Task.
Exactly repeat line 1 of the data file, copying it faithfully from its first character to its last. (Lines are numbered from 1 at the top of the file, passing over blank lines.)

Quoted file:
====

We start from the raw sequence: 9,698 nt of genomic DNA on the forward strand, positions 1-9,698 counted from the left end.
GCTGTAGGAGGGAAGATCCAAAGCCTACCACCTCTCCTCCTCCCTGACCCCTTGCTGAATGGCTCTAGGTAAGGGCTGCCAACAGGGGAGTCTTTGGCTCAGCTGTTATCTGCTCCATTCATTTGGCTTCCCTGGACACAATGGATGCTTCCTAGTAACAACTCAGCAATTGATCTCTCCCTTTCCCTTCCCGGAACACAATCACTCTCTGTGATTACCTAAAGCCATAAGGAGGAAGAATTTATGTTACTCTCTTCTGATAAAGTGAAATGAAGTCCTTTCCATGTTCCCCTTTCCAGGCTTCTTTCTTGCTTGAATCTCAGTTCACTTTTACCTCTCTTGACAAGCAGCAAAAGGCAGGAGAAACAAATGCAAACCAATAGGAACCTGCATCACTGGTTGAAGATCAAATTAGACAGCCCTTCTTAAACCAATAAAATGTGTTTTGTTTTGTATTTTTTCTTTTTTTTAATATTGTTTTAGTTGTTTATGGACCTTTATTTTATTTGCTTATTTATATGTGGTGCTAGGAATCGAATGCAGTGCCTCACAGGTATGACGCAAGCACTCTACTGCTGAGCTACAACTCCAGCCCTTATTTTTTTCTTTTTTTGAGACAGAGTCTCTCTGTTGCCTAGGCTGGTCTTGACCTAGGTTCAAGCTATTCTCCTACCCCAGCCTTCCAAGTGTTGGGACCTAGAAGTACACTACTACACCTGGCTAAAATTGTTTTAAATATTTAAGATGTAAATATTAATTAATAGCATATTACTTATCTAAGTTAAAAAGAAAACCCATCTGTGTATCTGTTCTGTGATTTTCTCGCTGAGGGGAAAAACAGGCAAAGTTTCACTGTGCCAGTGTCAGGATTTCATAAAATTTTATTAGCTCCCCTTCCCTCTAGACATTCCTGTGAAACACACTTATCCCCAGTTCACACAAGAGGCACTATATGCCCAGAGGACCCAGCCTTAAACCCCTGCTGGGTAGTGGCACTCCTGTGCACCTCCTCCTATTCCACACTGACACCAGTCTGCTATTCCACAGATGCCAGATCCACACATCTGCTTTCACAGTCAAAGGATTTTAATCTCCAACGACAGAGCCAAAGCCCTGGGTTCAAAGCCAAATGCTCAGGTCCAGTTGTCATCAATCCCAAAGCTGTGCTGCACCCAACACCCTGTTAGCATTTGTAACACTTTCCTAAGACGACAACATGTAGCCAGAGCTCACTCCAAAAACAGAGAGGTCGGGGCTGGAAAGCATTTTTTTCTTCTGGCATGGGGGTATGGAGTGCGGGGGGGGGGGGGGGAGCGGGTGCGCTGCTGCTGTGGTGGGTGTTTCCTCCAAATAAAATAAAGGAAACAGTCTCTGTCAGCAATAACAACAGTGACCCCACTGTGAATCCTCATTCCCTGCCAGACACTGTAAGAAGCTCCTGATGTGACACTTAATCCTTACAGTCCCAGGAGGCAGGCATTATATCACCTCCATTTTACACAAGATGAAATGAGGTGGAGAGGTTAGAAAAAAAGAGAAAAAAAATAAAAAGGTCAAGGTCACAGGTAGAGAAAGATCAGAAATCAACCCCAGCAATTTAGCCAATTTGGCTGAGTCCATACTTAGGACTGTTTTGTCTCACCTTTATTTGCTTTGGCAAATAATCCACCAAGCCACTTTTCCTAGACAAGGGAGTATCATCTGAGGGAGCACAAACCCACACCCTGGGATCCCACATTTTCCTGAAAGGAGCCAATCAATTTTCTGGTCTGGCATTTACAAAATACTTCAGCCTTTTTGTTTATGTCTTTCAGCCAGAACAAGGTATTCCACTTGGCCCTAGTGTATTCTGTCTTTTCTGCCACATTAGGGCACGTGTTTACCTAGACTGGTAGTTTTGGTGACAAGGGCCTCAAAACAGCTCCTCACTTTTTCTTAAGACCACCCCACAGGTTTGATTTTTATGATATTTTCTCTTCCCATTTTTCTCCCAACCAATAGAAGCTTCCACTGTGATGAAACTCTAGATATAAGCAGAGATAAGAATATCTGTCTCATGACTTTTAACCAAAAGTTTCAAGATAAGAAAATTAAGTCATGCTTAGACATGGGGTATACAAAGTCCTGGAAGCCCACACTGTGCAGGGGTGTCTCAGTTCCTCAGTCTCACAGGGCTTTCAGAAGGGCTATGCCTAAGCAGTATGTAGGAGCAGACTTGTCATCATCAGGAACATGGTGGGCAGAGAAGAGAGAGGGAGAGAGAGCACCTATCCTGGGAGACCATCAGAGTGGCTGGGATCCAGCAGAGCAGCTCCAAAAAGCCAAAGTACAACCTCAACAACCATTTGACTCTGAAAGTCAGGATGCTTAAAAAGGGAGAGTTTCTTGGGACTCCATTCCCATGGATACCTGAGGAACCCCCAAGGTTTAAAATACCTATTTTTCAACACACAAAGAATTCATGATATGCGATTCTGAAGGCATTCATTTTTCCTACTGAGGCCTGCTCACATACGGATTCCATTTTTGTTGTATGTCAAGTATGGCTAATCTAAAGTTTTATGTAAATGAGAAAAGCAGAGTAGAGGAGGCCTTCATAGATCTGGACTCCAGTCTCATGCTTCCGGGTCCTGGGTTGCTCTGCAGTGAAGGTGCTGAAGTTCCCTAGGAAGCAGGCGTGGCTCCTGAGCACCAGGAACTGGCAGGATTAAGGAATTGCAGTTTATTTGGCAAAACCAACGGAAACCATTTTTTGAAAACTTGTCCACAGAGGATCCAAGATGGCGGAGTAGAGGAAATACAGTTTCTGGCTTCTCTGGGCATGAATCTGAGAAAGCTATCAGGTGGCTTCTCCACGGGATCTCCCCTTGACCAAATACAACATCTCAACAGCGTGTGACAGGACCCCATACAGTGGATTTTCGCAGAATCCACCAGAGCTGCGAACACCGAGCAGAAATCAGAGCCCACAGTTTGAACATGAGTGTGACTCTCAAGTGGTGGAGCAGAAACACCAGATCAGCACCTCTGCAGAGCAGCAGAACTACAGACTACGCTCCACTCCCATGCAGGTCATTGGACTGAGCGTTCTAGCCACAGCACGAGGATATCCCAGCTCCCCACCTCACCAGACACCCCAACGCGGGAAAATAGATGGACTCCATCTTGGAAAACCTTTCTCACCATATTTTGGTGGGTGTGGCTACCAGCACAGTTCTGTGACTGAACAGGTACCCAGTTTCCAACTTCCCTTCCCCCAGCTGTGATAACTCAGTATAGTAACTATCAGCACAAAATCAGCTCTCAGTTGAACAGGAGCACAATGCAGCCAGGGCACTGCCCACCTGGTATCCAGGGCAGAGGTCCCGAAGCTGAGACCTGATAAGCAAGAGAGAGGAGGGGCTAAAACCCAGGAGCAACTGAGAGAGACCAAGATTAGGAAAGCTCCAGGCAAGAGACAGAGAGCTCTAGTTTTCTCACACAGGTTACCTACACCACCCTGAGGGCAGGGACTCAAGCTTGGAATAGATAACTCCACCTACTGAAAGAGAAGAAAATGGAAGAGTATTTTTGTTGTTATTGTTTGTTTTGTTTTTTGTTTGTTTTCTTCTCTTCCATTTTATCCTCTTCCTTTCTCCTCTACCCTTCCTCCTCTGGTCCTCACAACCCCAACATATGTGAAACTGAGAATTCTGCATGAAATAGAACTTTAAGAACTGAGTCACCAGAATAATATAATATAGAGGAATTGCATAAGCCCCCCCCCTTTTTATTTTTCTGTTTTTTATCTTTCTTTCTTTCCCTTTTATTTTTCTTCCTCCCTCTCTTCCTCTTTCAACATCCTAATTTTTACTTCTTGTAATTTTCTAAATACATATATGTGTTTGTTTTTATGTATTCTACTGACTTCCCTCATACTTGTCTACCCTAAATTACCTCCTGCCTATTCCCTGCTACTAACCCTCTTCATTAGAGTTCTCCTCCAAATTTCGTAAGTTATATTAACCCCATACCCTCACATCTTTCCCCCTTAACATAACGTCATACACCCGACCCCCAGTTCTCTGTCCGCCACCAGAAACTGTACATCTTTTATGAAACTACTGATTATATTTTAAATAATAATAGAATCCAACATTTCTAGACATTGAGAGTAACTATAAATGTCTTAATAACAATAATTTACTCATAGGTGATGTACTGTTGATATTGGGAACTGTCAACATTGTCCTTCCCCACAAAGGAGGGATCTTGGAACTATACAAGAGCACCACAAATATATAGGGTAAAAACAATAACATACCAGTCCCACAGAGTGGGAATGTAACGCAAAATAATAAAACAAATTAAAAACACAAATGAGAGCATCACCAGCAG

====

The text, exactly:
We start from the raw sequence: 9,698 nt of genomic DNA on the forward strand, positions 1-9,698 counted from the left end.